the things we carry: rape + late-life feminism

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But the thing about remembering is that you don’t forget. ― Tim O’Brien, The Things They Carried

When I was college, I knew two women who had been raped. One Sunday morning we woke to news cameras on campus and tears. A girl I’d known only slightly had been followed home, brutally beaten and assaulted in the basement of the building in which she lived, while her passed out roommates and neighbors lie sleeping. She was coming from a night out with a friend, and her friend watched her walk home for as long as she could, for as long as she could see, and as soon as the woman disappeared a man approached her. He made small talk, and I remembered hearing this woman had been kind. Later, after the woman woke from her coma not realizing what had happened, couldn’t remember the rape, she did recall the man, being scared, and talking in the hope that he might walk away.

But he didn’t.

I remember hearing this story during the second semester of our senior year, and the first thing my roommates and I said — safe in the on-campus apartment complex, guarded by a lone man who often read the paper and waved by drunken college kids flashing their IDs — was thank god we didn’t go through with off-campus housing. The severity with which this woman had been attacked was unimaginable, so much so that we couldn’t say her name without lowering our voices to a whisper. Shuttering our eyes. Maybe thinking, Thank god it wasn’t me. But it could have been me. How many times have I… When the woman returned triumphantly to campus {my god, how did I not tell her then just how fucking brave she was}, the only thing I could say was that I was so sorry. Why is that I waited until this kind woman was raped to talk to her? And even then — a pithy I’m so sorry? Seriously, Felicia? The woman wanted to go with her life, drink with the rest of us during Spring Weekend and be sized for her cap and gown, and I remember a lot of us feeling horrible for what had happened but for some reason we couldn’t separate the woman from the rape. We held her at a remove, and sometimes I think about this — seventeen years later — and wish we weren’t cowards.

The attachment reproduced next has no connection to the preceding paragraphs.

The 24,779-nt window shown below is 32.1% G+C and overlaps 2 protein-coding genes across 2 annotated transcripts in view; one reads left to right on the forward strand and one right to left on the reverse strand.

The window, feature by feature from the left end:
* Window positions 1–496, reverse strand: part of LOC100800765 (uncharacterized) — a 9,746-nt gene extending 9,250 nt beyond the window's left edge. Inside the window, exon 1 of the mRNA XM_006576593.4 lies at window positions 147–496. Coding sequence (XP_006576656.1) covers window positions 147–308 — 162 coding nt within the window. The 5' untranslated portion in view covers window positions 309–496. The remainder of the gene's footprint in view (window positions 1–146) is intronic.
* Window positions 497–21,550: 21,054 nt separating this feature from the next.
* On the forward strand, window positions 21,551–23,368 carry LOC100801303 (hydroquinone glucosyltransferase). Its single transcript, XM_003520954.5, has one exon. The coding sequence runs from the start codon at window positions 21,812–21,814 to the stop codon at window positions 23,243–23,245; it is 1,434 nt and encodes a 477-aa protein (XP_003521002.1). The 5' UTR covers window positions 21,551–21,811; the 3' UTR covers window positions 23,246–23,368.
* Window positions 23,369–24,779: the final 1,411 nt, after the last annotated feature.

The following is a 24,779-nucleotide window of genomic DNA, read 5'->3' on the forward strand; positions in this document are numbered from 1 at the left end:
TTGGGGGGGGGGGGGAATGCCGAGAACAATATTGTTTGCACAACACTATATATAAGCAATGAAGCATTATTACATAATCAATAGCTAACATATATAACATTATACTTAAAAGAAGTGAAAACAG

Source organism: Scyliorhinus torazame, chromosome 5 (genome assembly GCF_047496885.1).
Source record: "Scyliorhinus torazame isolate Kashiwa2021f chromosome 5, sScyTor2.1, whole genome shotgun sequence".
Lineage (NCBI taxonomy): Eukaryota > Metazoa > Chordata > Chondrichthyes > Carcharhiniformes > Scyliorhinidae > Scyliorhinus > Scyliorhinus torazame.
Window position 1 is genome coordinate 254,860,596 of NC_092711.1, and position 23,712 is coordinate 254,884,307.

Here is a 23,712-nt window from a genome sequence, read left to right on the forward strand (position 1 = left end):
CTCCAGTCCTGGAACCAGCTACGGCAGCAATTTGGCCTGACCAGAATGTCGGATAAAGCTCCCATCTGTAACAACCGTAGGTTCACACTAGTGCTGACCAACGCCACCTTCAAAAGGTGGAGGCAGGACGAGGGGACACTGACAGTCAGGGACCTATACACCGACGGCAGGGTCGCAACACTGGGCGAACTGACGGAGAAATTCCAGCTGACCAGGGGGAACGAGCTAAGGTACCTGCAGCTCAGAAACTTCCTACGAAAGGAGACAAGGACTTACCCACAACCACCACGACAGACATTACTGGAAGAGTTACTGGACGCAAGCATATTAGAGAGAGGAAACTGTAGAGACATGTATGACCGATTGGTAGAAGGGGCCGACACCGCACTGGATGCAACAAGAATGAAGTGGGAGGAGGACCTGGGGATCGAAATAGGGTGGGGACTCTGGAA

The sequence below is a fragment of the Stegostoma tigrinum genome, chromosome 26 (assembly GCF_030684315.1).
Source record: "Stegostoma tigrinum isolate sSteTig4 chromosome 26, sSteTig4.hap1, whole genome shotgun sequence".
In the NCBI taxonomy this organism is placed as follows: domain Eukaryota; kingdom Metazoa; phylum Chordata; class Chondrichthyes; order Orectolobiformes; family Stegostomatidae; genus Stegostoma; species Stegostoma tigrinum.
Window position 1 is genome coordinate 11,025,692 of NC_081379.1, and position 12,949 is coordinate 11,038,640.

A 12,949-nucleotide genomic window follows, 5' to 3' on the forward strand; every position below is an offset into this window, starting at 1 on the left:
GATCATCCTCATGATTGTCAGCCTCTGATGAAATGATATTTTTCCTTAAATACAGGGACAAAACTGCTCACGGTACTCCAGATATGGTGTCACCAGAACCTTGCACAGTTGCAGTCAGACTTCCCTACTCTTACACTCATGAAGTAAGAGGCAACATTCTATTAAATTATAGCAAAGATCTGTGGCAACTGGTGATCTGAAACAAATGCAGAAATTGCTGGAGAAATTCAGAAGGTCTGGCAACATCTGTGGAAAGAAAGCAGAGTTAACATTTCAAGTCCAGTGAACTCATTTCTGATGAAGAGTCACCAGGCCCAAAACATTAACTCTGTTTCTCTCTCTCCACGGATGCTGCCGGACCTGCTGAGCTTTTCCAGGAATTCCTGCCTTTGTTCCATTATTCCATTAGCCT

We’re told, for as long as we can remember, Don’t make a big deal out of it. Don’t make a scene. Don’t make it a thing. Don’t attract attention. We’re told to travel in groups, to look out for one another, to call one another when we made it home to ensure we arrived in-tact, in one piece. We’re given rape whistles, emergency numbers to call, and in the 90s we purchased mace and pepper spray in record numbers. We’re told to hold our keys, look around, don’t walk down dark streets, take alternate routes, calculate the time from the subway to our home and also time the alternate routes. I thought of Tim O’Brien today because, in a way, it feels as if we are constantly strategizing; we are the victims of an endless, unseen and unspoken war, a war in which we know we’ll never be the victor. Instead, we cast our armor, we plot, we devise, we take self-defense classes and vary our routine — we live our lives in perpetual fear and constant defense.

You may shake your head as you’re reading this, you might even say that this is dramatic, that this is an extreme, but I ask you: How many times have you said, without thinking, Get home safe. It only occured to me last night that I say this all the time. It’s an accepted phrase, commonplace, and there’s nothing alarmist about the behavior until we pause for a moment and consider: Safe from what? From whom?

The second rape was tricky. During our freshman year my good friend told me about a rough night she’d had with her boyfriend. They’d be drinking and he forced himself on her. She told me she had said, stop. She told me she had said, No. And I remember shaking. I remember telling her that this was rape. There was no grey area {is there even a grey area? No.}. No confusion. No misunderstanding. She was raped by her boyfriend, and all our other friends told me to shut up.